In Your Neighborhood

Turning the decay of vacant lots into affordable homes, urban gardens

New Sankofa Development creates a new urban landscape in Providence, connecting food and neighborhoods into a vision of a healthy community

Photo by Richard Asinof

Dignitaries applaud the unveiling of the plans for the $13.8 million Sankofa project in the West End. From left: Jeanne Cola, RI LISC, Sen. Jack Reed, Angela Ankoma, chair, West Elmwood Neighborhood Development Corp., Barbara Fields, Rhode Island Housing, Rep. David Cicilline, and Deborah Boatright, NeighborWorks America.

By Richard Asinof
Posted 10/12/15
The new $13.5 million Sankofa Project, which will create 50 affordable homes and serve as a hub for urban community farming, seeks to change the health equity in the West End of Providence.
When will the amount of square footage of urban farms become a metric in measuring the quality of life of an urban community, and not just the density of restaurants? How will Rhode Island’s growing diversity become part of the fabric of the way the state promotes itself in the new tourism campaign? When will the real estate industry embrace the need for affordable housing as a statewide dilemma that constricts our future economic growth?
As Viola Davis said so eloquently in her speech at the 2015 Emmy Awards, “The only thing that separates women of color from anyone else is opportunity. You cannot win an Emmy for roles that are simply not there.” Davis, who grew up in Central Falls, speaks to the larger truth about opportunity in our Rhode Island communities – the opportunity to live in a safe, affordable, healthy neighborhood and how that changes the equity of health, education and economic achievement.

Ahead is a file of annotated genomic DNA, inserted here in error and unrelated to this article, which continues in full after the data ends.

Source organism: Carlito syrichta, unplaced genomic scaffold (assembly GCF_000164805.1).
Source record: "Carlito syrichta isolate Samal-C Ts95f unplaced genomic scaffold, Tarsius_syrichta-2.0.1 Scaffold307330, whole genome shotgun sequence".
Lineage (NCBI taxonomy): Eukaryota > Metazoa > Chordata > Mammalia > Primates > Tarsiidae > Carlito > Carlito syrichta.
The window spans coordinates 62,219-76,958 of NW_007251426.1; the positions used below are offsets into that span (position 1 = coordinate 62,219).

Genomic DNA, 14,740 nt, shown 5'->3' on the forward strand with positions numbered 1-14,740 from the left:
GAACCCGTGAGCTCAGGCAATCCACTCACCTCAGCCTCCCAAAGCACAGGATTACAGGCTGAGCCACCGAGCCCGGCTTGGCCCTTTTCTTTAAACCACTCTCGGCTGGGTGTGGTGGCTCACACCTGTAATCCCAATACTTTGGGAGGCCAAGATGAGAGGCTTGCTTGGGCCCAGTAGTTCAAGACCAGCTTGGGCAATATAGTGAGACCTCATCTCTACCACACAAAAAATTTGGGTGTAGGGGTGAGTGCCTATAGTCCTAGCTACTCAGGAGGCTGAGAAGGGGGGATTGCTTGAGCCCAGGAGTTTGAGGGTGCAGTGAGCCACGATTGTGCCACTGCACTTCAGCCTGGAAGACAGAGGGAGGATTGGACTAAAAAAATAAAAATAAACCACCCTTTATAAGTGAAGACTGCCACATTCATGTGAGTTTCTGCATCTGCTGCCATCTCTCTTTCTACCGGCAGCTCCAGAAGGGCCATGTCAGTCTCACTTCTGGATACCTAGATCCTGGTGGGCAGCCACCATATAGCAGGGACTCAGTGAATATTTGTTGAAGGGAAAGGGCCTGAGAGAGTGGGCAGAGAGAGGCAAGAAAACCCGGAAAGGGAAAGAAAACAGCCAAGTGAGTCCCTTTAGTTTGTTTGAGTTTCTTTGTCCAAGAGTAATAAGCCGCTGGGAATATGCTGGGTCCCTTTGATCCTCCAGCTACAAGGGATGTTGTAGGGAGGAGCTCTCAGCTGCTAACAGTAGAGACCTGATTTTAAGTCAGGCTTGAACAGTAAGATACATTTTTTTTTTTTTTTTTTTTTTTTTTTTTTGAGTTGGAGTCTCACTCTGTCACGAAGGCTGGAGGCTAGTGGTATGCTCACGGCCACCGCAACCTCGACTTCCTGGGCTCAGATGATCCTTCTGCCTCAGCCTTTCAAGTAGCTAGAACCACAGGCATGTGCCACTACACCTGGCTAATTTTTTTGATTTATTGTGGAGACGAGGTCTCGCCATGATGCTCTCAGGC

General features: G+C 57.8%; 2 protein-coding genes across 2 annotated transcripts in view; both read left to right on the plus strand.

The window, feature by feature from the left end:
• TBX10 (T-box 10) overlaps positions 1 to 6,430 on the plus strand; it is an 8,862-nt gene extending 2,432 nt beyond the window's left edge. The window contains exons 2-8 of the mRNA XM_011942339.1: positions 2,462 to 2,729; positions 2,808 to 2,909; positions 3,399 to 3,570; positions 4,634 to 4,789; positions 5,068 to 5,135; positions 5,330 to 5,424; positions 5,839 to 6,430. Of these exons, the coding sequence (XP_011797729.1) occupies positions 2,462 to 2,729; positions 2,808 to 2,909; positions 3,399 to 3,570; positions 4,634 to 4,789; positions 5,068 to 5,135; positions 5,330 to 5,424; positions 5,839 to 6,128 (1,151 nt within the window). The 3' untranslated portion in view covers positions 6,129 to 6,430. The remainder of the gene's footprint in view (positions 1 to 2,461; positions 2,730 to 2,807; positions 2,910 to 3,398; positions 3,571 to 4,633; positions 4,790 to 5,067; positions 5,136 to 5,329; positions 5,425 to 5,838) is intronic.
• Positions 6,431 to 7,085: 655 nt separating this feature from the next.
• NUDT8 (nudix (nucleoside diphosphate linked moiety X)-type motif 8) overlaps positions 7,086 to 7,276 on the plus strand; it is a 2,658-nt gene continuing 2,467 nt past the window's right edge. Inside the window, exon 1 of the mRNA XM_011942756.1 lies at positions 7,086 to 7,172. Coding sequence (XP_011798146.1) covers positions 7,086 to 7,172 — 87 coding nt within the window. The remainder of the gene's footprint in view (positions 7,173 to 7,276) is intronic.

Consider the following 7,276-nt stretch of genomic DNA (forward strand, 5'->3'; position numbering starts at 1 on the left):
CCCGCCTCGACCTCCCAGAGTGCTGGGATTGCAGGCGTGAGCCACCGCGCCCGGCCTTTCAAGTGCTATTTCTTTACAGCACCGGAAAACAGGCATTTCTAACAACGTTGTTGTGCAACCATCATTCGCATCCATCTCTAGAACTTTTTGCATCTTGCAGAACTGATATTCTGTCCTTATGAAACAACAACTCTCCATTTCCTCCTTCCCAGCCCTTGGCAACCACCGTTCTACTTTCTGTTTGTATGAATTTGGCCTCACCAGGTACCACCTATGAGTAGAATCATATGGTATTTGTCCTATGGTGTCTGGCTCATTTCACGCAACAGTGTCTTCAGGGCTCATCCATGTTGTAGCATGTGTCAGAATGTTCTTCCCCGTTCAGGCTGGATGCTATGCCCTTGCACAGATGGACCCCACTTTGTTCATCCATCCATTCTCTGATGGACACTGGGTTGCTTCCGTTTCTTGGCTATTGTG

PROVIDENCE – The $13.8 million Sankofa Development in the heart of the West End will soon transform nine vacant lots into 50 affordable rental homes in 11 buildings as well as create a community agricultural hub to support the Sankofa World Market.

The project’s financing has been braided together from a variety of sources, including federal Low Income Housing Tax Credits, Rhode Island Housing’s federal HOME program, the Building Homes Rhode Island state bond referendum, and predevelopment funding from RI LISC, NeighborWorks America and Rhode Island Housing.

But the vision came from Sharon Conard-Wells, the long-time executive director of the West Elmwood Housing Development Corporation, and her team at the community development entity, who have shepherded a vision of neighborhood that reflects the needs of the community.

The Sankofa project seeks to change the equation of the neighborhood’s health equity, the fact that the zip code often determines how well you’re going to live and how long you’re going to live. The 50 new affordable rental apartments, together with the new urban gardens and a permanent location for the Sankofa World Market, would help to transform what’s known as the social and economic determinants of health.

Sankofa is a Ghanian word that translates to: “go back and get it,” and it reflects the tenacity of that vision. The West End has become what many have dubbed the “cultural capital” of Providence, reflecting its diversity, where some 40 percent of the residents were born in another country.

“We’ve got good people living in our neighborhood,” Wells said, who served as emcee at the event on Oct. 5, held at the intersection of Harrison and Westfield streets, with a backdrop of a gritty landscape of former industrial brick buildings that were once the economic lifeblood of the residents, in the midst of transformation.